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Distress About Sex: A National Survey of Women

The Kinsey Institute's survey on the sexual well-being of women is yielding at least two papers on the subject, co-written by Institute Director John Bancroft, sociology graduate student Jeni Loftus, and IU Professor of Sociology Scott Long. The first article, entitled "Distress About Sex: A National Survey of Women," will appear in the Archives of Sexual Behavior. It offers clinically relevant analyses regarding women's worries about their sexual lives. The second paper will examine determinants of sexual attraction and sexual well-being, and will have a more sociological focus.

What are the implications for the study and treatment of women's sexual difficulties?

The survey was directed at women in heterosexual relationships, and asked questions about their sexual lives in the previous month. Information was gathered through a computerized telephone survey with questions that did not pose preconceived notions about what is or is not problematic in a woman's sexual life, and did not impose categories that were applicable to men.

"An important lesson we have learned in this study," says John Bancroft, "is that the physical issues medical professionals focus on when dealing with 'sexual dysfunction' in women seem, in fact, to be less imporant than emotional or more subjective aspects of their sexual lives." From a representative national sample of 987 women, 24 percent reported "marked distress" about either their relationship or their own sexuality, and the most important predictors of distress were the woman's state of emotional well-being (whether she was depressed or stressed, for example), and the quality of emotional interaction with her partner during sexual activity. Physical aspects such as arousal or orgasm were actually poor predictors.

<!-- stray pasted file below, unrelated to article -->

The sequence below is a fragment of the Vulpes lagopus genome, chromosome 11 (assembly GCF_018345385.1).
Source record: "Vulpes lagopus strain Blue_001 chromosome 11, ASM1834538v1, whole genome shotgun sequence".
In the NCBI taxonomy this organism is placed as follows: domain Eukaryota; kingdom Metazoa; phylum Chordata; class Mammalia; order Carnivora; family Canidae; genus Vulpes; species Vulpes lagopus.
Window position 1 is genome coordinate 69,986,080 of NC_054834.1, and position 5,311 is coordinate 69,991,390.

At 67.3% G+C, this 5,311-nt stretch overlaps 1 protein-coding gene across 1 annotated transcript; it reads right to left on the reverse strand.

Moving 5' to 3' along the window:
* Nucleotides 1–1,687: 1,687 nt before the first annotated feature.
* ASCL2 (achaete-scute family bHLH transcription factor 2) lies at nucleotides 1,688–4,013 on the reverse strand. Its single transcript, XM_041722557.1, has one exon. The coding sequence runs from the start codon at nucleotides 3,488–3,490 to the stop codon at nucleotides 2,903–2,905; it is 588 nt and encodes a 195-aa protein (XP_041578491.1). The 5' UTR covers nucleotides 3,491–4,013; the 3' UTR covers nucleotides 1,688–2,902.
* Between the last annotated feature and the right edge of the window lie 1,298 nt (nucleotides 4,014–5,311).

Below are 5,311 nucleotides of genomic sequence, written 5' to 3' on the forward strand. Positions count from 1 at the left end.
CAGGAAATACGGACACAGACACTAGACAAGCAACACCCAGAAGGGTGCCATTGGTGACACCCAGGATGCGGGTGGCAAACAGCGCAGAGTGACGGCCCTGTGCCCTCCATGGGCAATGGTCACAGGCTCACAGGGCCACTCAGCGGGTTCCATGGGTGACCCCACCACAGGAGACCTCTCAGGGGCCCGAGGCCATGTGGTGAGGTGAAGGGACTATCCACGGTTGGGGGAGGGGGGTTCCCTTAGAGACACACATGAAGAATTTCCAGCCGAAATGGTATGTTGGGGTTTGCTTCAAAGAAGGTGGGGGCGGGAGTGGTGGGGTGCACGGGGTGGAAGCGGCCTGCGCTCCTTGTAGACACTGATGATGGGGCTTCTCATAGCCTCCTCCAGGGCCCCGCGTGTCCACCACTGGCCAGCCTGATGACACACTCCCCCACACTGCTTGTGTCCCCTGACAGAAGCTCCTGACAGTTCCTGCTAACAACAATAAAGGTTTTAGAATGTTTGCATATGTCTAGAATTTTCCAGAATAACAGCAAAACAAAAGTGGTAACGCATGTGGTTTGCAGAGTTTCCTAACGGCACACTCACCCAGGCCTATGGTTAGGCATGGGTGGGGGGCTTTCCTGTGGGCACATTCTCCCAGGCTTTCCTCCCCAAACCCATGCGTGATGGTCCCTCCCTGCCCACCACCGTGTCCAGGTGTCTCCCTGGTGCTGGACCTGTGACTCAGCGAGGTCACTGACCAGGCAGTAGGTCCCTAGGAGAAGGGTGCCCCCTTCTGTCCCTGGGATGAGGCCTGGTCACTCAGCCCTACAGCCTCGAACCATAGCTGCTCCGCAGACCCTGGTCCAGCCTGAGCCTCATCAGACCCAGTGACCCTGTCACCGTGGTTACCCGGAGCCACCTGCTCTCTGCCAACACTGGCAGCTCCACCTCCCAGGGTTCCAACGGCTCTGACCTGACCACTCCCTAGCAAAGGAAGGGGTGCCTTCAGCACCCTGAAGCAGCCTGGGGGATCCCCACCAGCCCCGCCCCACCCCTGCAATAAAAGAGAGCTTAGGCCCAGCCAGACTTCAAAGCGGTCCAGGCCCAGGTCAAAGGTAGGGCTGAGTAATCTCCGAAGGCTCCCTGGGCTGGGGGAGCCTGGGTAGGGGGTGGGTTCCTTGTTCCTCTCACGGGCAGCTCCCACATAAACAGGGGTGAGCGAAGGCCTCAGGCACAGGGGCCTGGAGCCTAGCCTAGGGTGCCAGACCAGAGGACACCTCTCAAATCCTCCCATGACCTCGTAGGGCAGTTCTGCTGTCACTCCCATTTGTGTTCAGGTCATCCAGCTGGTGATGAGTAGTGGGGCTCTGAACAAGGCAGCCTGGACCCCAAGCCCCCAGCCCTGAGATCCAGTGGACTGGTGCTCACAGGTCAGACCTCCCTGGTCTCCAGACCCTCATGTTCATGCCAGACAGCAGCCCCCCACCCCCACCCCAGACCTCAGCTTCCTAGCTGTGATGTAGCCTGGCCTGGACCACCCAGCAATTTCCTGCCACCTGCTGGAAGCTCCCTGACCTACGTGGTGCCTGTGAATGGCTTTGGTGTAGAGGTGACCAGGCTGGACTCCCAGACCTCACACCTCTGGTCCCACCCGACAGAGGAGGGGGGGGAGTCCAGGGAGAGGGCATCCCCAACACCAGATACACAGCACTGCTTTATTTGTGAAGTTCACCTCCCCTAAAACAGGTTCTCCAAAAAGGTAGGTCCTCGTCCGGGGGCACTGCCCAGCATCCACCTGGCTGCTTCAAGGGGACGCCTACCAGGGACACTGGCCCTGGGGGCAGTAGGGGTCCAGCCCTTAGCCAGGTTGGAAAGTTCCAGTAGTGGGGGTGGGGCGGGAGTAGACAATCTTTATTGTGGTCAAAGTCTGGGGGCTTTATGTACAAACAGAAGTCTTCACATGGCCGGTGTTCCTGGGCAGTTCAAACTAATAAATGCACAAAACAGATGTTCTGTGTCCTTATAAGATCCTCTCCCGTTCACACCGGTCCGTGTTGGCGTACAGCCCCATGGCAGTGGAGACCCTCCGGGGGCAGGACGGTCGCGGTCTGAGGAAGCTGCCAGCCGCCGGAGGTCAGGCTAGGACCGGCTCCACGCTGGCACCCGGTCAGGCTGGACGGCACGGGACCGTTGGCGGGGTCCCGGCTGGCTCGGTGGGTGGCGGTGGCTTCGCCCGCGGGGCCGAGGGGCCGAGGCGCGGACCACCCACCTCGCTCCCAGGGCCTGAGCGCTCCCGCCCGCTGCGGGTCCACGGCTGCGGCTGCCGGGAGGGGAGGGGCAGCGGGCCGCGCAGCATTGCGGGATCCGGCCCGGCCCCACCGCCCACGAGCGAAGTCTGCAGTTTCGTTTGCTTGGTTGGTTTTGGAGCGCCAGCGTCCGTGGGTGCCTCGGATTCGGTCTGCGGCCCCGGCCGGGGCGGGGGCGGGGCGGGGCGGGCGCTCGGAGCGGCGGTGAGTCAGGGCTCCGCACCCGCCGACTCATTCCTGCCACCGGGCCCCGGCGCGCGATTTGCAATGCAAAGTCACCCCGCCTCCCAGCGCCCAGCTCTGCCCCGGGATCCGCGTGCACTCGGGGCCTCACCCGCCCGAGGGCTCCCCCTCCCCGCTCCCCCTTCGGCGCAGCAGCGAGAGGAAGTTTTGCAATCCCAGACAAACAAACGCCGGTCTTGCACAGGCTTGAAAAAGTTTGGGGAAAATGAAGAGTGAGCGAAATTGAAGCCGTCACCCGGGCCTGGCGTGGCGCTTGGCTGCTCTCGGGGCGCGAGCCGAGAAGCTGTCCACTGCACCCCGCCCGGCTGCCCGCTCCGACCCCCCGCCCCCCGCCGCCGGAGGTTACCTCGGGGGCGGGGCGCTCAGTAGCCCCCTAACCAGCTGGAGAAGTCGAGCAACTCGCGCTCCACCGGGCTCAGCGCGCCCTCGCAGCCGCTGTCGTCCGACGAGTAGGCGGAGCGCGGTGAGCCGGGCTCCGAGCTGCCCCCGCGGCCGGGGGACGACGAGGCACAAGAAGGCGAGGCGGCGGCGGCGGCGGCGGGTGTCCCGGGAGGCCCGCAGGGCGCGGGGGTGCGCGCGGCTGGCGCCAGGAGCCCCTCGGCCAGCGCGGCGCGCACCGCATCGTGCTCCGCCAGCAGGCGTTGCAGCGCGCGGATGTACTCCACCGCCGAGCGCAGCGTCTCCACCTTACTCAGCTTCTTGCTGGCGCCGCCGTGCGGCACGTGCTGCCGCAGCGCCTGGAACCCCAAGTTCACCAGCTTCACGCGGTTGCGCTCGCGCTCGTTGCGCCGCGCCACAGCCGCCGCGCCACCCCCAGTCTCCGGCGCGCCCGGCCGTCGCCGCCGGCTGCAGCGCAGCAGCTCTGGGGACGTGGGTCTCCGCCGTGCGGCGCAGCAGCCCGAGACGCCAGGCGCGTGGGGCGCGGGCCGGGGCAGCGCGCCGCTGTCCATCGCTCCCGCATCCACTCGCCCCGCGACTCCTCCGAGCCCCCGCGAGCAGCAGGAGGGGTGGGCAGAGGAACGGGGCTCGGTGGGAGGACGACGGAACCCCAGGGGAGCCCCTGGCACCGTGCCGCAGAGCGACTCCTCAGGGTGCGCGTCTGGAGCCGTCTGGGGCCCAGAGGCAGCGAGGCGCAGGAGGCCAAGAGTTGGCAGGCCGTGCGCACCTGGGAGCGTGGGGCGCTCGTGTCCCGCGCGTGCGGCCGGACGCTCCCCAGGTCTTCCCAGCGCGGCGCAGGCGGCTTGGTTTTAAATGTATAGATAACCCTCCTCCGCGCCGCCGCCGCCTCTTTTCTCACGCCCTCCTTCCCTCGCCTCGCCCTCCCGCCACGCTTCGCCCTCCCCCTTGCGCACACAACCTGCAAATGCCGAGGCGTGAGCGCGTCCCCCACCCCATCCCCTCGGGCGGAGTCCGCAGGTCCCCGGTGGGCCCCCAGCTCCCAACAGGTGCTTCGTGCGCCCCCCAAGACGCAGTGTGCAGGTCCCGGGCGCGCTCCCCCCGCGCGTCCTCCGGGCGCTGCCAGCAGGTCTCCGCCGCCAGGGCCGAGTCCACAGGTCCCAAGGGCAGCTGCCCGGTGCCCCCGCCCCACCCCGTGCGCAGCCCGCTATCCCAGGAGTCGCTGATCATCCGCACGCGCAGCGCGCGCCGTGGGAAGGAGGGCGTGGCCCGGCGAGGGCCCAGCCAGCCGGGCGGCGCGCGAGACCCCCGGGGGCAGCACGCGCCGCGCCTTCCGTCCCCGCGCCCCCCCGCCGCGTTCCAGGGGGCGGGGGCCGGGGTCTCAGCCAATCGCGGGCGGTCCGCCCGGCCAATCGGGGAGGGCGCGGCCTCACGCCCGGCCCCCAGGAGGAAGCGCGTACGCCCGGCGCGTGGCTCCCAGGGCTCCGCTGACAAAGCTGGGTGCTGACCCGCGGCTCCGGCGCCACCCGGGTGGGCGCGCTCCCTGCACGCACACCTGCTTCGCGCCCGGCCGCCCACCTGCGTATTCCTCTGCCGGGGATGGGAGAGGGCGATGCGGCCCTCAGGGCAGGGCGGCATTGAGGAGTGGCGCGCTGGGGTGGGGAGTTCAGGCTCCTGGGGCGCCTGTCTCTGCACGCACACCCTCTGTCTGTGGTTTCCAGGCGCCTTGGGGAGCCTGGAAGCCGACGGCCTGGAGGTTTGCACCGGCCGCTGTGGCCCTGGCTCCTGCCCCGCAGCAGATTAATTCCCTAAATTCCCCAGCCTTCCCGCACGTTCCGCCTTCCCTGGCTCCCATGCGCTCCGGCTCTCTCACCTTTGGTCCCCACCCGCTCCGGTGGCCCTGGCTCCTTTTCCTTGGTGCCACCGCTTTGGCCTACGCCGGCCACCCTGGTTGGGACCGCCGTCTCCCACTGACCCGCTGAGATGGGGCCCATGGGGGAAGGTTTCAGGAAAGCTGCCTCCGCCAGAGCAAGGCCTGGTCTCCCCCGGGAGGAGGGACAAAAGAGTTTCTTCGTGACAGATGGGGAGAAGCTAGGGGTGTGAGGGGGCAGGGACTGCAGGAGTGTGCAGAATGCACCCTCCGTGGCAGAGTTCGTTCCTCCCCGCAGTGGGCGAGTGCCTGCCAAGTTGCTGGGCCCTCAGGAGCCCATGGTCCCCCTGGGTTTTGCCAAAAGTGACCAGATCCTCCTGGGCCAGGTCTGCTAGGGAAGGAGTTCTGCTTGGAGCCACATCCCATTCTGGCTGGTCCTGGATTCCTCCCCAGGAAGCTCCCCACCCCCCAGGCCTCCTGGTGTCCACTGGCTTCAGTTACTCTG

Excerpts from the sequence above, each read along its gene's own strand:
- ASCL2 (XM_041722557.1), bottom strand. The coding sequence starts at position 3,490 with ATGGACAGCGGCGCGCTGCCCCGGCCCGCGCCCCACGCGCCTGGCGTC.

What are the implications for the study and treatment of women's sexual difficulties? A recent JAMA study (based on the national survey "Sex in America") reported that 43 percent of American women experience sexual dysfunction. Bancroft asserts that it is essential to re-think concepts of female sexual "dysfunction" and look more closely at a woman's own description of her problem and her overall quality of life -including emotional and mental health, economic pressures, and relationship difficulties. "We aren't necessarily saying anything that hasn't been said before. We're saying it in a new way."

Kinsey Today, November 2002


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